Listed building records provide an indication of the special architectural or historic interest of the listed building which has been identified by its statutory address. The description and additional information provided are supplementary and have no legal weight.

These records are not definitive historical accounts or a complete description of the building(s). If part of a building is not described it does not mean it is not listed. The format of the listed building record has changed over time. Earlier records may be brief and some information will not have been recorded.

The legal part of the listing is the address/name of site which is known as the statutory address. Other than the name or address of a listed building, further details are provided for information purposes only. Historic Environment Scotland does not accept any liability for any loss or damage suffered as a consequence of inaccuracies in the information provided. Addresses and building names may have changed since the date of listing. Even if a number or name is missing from a listing address it will still be listed. Listing covers both the exterior and the interior and any object or structure fixed to the building. Listing also applies to buildings or structures not physically attached but which are part of the curtilage (or land) of the listed building as long as they were erected before 1 July 1948.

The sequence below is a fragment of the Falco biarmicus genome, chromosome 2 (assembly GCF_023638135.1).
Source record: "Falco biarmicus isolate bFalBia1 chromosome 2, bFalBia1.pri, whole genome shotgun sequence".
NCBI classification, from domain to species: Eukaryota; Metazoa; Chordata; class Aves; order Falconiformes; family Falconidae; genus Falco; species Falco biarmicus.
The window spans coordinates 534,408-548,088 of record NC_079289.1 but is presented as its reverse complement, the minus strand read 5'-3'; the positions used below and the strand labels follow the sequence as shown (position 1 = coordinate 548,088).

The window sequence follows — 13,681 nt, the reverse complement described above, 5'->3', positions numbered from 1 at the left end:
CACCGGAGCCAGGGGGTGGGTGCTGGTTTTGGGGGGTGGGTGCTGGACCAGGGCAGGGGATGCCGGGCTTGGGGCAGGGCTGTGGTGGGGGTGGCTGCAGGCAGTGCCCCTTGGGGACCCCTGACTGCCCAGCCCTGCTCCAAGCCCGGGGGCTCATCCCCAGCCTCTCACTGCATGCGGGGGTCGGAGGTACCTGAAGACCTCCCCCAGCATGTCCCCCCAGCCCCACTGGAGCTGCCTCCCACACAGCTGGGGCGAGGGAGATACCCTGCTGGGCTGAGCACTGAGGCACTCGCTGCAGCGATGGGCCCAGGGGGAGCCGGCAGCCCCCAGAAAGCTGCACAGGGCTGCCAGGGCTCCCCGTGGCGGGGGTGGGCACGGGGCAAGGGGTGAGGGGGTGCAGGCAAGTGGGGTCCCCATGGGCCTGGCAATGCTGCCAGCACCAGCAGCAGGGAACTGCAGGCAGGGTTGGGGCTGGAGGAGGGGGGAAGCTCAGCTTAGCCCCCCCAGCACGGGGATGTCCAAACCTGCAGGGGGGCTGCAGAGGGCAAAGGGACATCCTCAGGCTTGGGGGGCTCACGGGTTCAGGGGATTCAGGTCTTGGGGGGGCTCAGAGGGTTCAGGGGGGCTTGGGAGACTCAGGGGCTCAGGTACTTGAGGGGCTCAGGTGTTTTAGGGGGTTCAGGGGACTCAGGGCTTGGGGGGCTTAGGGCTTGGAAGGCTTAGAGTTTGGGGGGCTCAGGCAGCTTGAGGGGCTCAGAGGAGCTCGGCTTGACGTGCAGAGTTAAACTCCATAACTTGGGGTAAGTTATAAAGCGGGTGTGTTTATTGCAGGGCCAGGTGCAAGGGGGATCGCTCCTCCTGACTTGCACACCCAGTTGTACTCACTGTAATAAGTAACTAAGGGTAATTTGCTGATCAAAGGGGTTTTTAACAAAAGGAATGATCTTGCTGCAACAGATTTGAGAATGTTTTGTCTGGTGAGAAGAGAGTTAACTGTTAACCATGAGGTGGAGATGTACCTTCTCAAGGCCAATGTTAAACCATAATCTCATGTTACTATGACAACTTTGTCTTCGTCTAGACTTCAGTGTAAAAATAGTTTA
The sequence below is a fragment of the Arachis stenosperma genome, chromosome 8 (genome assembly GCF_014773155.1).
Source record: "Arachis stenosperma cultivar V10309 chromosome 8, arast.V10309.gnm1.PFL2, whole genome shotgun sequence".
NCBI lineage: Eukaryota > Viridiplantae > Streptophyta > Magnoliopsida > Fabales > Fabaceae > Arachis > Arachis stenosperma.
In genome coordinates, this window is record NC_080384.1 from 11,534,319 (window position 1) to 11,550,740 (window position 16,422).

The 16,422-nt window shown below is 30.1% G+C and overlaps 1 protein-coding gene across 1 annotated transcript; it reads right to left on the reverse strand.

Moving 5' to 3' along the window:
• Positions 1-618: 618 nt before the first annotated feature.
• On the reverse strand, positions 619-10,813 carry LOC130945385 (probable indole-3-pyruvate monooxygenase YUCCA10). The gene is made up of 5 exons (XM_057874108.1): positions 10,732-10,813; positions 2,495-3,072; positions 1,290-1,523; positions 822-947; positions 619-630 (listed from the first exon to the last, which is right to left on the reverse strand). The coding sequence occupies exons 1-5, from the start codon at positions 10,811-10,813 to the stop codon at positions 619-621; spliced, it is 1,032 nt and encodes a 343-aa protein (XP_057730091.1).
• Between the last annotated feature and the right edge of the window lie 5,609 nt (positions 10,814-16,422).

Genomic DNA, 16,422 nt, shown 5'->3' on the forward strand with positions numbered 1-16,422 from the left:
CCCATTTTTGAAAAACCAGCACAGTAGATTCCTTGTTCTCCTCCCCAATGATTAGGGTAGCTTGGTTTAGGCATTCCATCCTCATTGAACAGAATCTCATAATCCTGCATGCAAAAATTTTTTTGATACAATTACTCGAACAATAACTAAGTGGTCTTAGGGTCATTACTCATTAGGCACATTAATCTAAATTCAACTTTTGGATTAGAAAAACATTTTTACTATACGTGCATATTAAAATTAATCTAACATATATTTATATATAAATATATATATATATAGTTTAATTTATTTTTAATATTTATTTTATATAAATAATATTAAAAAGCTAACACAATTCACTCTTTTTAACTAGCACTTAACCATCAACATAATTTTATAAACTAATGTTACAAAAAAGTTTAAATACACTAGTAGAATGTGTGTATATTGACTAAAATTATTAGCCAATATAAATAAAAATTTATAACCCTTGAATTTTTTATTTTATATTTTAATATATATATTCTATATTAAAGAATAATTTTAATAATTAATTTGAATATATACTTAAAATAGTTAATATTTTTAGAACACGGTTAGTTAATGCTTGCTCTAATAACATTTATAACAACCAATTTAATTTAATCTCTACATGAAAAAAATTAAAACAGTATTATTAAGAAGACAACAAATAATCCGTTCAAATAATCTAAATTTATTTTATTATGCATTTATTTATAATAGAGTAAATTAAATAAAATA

While Historic Environment Scotland is responsible for designating listed buildings, the planning authority is responsible for determining what is covered by the listing, including what is listed through curtilage. However, for listed buildings designated or for listings amended from 1 October 2015, legal exclusions to the listing may apply.

If part of a building is not listed, it will say that it is excluded in the statutory address and in the statement of special interest in the listed building record. The statement will use the word 'excluding' and quote the relevant section of the 1997 Act. Some earlier listed building records may use the word 'excluding', but if the Act is not quoted, the record has not been revised to reflect subsequent legislation.

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Bona Lighthouse at Lochend, Caledonian Canal, looking northeast, during daytime on a cloudy day.

Printed: 26/02/2024 16:47